Workplace Wellness / Category / Emile Du Toit / May 10th 2014
In this article we examine a wide variety of strategies that will help you to overcome boredom at work and increase your productivity. They should also help increase your energy levels and improve your daily motivation.
Just taking a 2 minute break in the middle of a boring 50-minute task has been shown to leave people more relaxed, focused and productive. Often just taking a bathroom break, stretching your legs or throwing that paper aeroplane at your colleague is enough to break the monotony and help refocus one.
Some monotonous tasks only require a small fraction of your brain and do not provide sufficient stimulation to stop your brain from wandering. Let’s face it, we don’t use all that much of our cerebrum to begin with, and as our mind wanders we recall less and make more mistakes. So finding a different medium that doesn’t interfere with the task at hand (uses different neural pathways) enables us to maintain a higher level of focus as our brains are more stimulated. This might involve playing background music while completing tasks or doodling while in yet another unnecessary meeting!
So now I am giving you advice that may appear opposite to the point above. What am I actually saying here? Well sometimes we are struggling to maintain attention on the task at hand and we can best increase attention by cutting out background stimuli. The more similar the task is to the background ‘noise’ variable, the better the idea to cut it out. This is because the one task runs interference thoughts with the other as they both involve the same neural pathways. Folk music with awesome lyrics might well interfere with that dry, theory laden political analysis that you are struggling to focus on. Whereas it may actually help you in a situation where you are crunching the numbers on your research data for the 7th time in a row!
We are all different when it comes to distractions though: find out what works best for you, and realise that it might well differ depending on the ‘noise’ variable and the task at hand.
When we are bored at work it is easy to begin to daydream about the job that we would like to have. ‘Why didn’t I study photography after school?’ ‘Why can’t my boss wake up and promote me or involve me in that creative project that landed in our department?’
The more you focus on what you don’t have, the more sorry for yourself you feel and the harder it is to find any sort of enthusiasm and tenacity for the task at hand.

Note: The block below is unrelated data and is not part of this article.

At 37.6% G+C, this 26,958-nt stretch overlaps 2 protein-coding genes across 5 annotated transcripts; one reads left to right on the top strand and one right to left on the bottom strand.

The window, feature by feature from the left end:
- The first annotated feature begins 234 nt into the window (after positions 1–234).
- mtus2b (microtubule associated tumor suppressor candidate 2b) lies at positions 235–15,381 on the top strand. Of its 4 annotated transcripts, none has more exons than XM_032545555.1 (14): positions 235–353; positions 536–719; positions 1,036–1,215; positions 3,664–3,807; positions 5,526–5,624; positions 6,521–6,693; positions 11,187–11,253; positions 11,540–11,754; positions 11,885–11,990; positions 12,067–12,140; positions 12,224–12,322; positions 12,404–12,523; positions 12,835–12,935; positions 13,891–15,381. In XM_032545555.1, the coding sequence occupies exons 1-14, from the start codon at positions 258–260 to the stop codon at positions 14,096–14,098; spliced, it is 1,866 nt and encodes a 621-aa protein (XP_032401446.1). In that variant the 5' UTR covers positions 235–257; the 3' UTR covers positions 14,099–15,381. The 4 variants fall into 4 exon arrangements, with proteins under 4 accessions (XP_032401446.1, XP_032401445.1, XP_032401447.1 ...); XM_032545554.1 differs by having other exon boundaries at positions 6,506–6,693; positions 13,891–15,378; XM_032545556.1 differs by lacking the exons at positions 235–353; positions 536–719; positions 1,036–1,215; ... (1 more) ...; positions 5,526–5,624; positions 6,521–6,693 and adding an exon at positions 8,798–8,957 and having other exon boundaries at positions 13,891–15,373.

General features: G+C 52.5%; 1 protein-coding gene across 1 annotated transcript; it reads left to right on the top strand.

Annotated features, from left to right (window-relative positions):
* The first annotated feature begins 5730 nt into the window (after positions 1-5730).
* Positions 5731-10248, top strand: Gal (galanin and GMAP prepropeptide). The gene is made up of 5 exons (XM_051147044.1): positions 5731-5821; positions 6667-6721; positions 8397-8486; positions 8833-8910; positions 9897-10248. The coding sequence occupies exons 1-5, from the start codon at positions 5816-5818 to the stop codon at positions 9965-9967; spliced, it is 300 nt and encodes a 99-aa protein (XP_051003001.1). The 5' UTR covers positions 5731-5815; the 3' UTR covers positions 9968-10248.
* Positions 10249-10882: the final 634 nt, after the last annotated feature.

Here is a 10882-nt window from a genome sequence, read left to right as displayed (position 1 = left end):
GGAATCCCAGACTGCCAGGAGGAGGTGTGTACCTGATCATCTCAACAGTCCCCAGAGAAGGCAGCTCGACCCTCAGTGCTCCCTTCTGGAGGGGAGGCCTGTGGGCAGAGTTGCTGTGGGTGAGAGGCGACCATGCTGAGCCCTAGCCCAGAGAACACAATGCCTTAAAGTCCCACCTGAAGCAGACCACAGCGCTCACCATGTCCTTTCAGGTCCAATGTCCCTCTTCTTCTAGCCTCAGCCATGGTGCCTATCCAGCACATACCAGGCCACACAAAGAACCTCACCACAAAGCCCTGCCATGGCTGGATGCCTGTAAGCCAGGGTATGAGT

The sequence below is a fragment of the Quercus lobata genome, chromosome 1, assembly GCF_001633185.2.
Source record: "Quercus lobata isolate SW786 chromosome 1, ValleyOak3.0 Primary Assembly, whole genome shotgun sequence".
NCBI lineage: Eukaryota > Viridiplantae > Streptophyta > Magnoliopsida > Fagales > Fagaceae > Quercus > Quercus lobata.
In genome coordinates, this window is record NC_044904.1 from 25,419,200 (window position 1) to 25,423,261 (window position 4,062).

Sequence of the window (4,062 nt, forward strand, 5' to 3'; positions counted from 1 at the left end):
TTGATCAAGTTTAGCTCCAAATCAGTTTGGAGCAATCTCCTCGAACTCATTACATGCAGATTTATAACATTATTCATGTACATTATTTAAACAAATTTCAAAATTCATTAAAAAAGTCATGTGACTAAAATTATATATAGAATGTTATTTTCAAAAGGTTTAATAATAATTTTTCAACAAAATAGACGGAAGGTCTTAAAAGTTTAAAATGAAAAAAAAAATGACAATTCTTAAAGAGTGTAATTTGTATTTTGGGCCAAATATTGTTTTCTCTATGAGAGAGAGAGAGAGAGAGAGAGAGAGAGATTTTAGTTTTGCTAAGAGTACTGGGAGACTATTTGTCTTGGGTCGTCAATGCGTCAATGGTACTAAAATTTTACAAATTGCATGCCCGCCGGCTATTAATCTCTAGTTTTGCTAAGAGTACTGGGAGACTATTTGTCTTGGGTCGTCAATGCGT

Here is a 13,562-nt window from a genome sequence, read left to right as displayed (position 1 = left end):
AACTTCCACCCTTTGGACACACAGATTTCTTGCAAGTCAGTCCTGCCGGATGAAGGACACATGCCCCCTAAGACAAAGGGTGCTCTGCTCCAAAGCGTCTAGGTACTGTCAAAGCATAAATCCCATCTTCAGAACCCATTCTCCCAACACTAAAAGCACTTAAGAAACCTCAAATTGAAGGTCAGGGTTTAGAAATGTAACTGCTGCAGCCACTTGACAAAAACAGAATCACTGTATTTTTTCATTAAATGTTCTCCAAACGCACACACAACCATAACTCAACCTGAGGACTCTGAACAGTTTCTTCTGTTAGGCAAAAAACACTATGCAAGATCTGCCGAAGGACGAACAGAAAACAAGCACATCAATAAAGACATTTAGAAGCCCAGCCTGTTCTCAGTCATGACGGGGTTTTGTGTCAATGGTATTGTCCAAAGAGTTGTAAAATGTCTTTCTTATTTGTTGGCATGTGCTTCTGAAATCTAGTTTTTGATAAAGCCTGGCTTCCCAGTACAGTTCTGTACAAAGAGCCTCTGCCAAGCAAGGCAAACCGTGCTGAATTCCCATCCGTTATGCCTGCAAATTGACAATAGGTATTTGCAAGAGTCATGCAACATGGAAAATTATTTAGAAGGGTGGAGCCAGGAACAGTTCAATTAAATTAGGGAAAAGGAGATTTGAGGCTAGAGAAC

Just ask any addict how well it works to sit at home doing nothing and focusing on the drug they are no longer allowed to have! We have to make one of the most important decisions that the human psyche has ever managed to arrive at:
Do I accept or do I change?
Notice the lack of the third choice – the one so many of us embrace – do I become a victim and neither accept nor change my situation? Not exactly the enlightened path to happiness!
If you choose acceptance then the very best thing you can do is to really throw yourself into the task. Set short-term goals, learn more about the area; invest in it! The higher the level of your investment, the better the chance of actually beginning to feel fulfilled by the task. And even if this doesn’t happen that clock battery will juice up and time will start moving quicker again!
Perhaps there are elements of your job that you do really like. [By the way it is not sufficient if the only job satisfaction comes from working out the huge amount of money you get paid every hour to stare at the wall.] Perhaps a fair percentage of the boredom you are experiencing is related to the fact that you have just got too good at doing your once-interesting job? Perhaps you are resentful that someone scrubbed your name off the promotion jar, or cannot believe that the boss doesn’t think you are ready for more responsibility in that app design project?
Have you actually ever asked for what you want?
Start off by working out whether you really deserve it! If not, then start putting in the kinds of effort and expertise that will write your name back on the promotion jar in indelible ink! It might be that you are indeed ready for that promotion or raise though. If so you actually need to make the appointment and ASK for what you want. Either he will acquiesce, or he won’t. If not it at least gives you the opportunity to ask him why not. Do not leave his office until you understand why you were refused, what you need to do to get there, and indeed have a good understanding of how the next few years are likely to pan out.
So you are sitting at your desk and feel you are doing your absolute best just to both milk the balance sheet in front of you and maintain a semblance of sanity. That Freeport beach keeps flashing in your head, as does the cute girl you met the other night and almost bought a drink for. The fly on the wall, however, notices that you actually havn’t done anything sentient for about an hour and a half.